The 'real' deliberations begin regarding ArtPrize

October 12, 2009
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ArtPrize went out with a bang, but it continues to generate plenty of the conversation its organizers expected.

Ran Ortner, an artistic surfer from Brooklyn, with his entry “Open Water No. 24,” glided away with the $250,000 top prize, but businesses and event coordinators were busy tallying the take from a two-week ignition of the local economy that was nowhere (at least not publicly) in the community’s plans at the start of the year.

Part of the chatter certainly has focused on the event’s longer-term impact on the arts community. A Business Journal online survey last week asked whether the competition’s ability to attract thousands of visitors to (primarily) downtown Grand Rapids will have a significant long-term impact on raising awareness about the arts community and its role in Grand Rapids. It’s obvious from the response that the jury’s still out.

As of Friday morning, 40 of the 68 respondents (58 percent) indicated the event will not have the desired long-term impact. While 18 respondents (26 percent) believed the activity would provide a long-term boost to the arts community, 10 (nearly 15 percent) agreed it will be too difficult to gauge the impact until the event is staged for at least one more year.

Affordable and artsy, with good teeth

Grand Rapids has often made the top 10 list of cities with the most affordable housing, but its move up to No. 5 last week was noted on the NBC “Today” show by National Association of Realtors representative Barbara Courtland. The “Shark Tank” co-star noted Grand Rapids was an “innovative” city — the “first to fluoridate its water,” and then noted the ArtPrize competition with photography of some of the entries, likely provided by its local affiliate.

Good for Michigan: Lansing held national rank as No. 3 on the most affordable housing list, with Courtland saying that Lansing was a community “big on small business” (we think so, too, in a taxing way) and noting the legislative tax incentives for the film industry. Saginaw also made the list at No. 10; Courtland appraised it as “an old lumber town” that had reinvented its downtown.

A distinguished honor

It’s not often a happy warrior gets recognized, but one recently was.

Dick Wendt, a legal counsel for many municipalities in his successful career and a longtime partner at Dickinson Wright, was honored by the Michigan Association of Municipal Attorneys last week for his significant contribution to “municipal governance and to the understanding and practice of municipal law.”

“You are a business partner in the truest sense of the word. I think of you as kind of a happy warrior,” said Deputy City Manager Eric DeLong to Wendt last week.

Wendt, currently counsel to the Downtown Development Authority and the Convention and Arena Authority, has helped put together more than 1,000 municipal bond issues in his career, including those that helped build Van Andel Arena and DeVos Place.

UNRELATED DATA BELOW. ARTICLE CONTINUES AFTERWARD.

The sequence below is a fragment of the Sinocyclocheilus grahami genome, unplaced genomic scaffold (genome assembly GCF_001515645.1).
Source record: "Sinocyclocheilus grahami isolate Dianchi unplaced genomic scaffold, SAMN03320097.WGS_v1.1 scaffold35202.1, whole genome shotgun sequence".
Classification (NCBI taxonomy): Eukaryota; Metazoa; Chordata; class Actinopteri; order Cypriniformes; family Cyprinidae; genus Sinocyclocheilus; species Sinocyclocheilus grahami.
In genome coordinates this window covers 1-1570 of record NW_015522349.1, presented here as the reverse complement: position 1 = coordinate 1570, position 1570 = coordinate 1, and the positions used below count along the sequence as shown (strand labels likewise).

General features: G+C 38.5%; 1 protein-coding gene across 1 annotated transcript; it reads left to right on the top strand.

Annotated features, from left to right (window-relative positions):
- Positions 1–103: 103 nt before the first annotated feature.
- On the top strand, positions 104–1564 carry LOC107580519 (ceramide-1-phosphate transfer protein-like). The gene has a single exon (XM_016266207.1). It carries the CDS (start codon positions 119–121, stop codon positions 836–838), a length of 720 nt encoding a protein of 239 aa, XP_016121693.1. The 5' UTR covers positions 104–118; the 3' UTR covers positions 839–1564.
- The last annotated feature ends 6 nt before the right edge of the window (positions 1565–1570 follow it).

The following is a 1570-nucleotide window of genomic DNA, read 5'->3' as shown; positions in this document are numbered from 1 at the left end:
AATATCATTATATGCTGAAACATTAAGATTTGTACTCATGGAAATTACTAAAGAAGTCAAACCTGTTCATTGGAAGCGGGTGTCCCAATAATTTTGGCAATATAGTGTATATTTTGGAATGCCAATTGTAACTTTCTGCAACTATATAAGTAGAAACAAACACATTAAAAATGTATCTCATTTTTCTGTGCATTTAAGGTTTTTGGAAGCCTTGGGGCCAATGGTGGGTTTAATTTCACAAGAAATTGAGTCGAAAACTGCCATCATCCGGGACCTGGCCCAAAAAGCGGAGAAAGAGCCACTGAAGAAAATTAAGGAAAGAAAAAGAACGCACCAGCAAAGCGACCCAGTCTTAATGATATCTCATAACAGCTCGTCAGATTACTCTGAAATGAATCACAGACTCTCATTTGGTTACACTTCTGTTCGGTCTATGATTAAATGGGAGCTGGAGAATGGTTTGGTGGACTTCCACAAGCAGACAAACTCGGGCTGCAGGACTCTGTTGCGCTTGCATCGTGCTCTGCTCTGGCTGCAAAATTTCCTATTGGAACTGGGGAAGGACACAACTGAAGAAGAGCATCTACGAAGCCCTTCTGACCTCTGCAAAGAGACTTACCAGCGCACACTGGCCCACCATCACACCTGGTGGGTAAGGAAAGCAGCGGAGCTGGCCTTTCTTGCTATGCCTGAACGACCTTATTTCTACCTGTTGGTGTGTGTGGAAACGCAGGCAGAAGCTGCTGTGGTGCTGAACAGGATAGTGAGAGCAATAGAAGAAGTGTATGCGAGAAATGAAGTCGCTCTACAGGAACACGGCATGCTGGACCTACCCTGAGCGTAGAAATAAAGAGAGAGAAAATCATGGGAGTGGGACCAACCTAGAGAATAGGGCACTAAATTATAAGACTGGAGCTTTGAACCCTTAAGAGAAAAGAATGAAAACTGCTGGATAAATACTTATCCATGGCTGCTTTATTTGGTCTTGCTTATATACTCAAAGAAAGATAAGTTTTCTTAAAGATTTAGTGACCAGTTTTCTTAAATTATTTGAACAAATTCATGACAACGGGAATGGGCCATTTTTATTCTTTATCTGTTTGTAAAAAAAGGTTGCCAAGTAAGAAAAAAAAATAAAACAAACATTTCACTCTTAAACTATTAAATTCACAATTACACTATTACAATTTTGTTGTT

“I can’t think of anyone more deserving than Dick Wendt,” said former City Attorney Phil Balkema. Balkema relayed congratulations from past three-term mayor and attorney John Logie, who called Wendt a “solid counsel” and someone who has “tactful finesse with people.”

The MAMA award recognizes Wendt’s lifetime commitment to municipalities. “The MAMA doesn’t give many awards and it is with pride that we give this to Dick today,” said Bill Matthewson, association secretary and treasurer.

The day Wendt received the honor marked almost to the date his hiring as an assistant city attorney 35 years ago, back when Abe Drasin was Grand Rapids’ mayor.

“I have had the very good fortune to work with some great people who have made me smarter,” said Wendt. One of those people has to be Patsy Hooker, Wendt’s longtime assistant at the law firm. “I told Patsy that when she retires, I’ll retire,” he said.

Wendt received the award in a packed room at City Hall filled with his friends, colleagues and municipal officials. “It’s a recognition well deserved, and the (city) commission congratulates you, as well,” said Mayor George Heartwell.

The Silver Tsunami

As the baby boomer generation begins to exit the workplace, Andrea Harris, president of the North Carolina Institute of Minority Economic Development, says it means more than just jobs opening up.

“A lot tomorrow won’t look the way it did yesterday. We have to find different ways to harness the entrepreneurial interest and talent that our young people have. The workplace is going to change,” said Harris. “I happen to be a part of that age group that was born between 1946 and 1964, so I’m part of that baby boomer generation that’s retiring now. I have a friend who … calls us the Silver Tsunami.

“When you look at this Silver Tsunami who planned to retire in mass beginning last year, and because of the economy, might wait around just a little bit longer — but as this group retires, one of the challenges we have in this country is: How do we replace those skills, but also, what does this mean in the workplace? What are the opportunities that present themselves when you are able to connect more globally?

“When you have this large and growing older population that’s still engaged, is living longer and has a different set of needs, there are also market opportunities there. There are market opportunities in this diverse population that you have.”

Harris will be the keynote speaker at the Grand Rapids Area Chamber of Commerce Minority Business Celebration.

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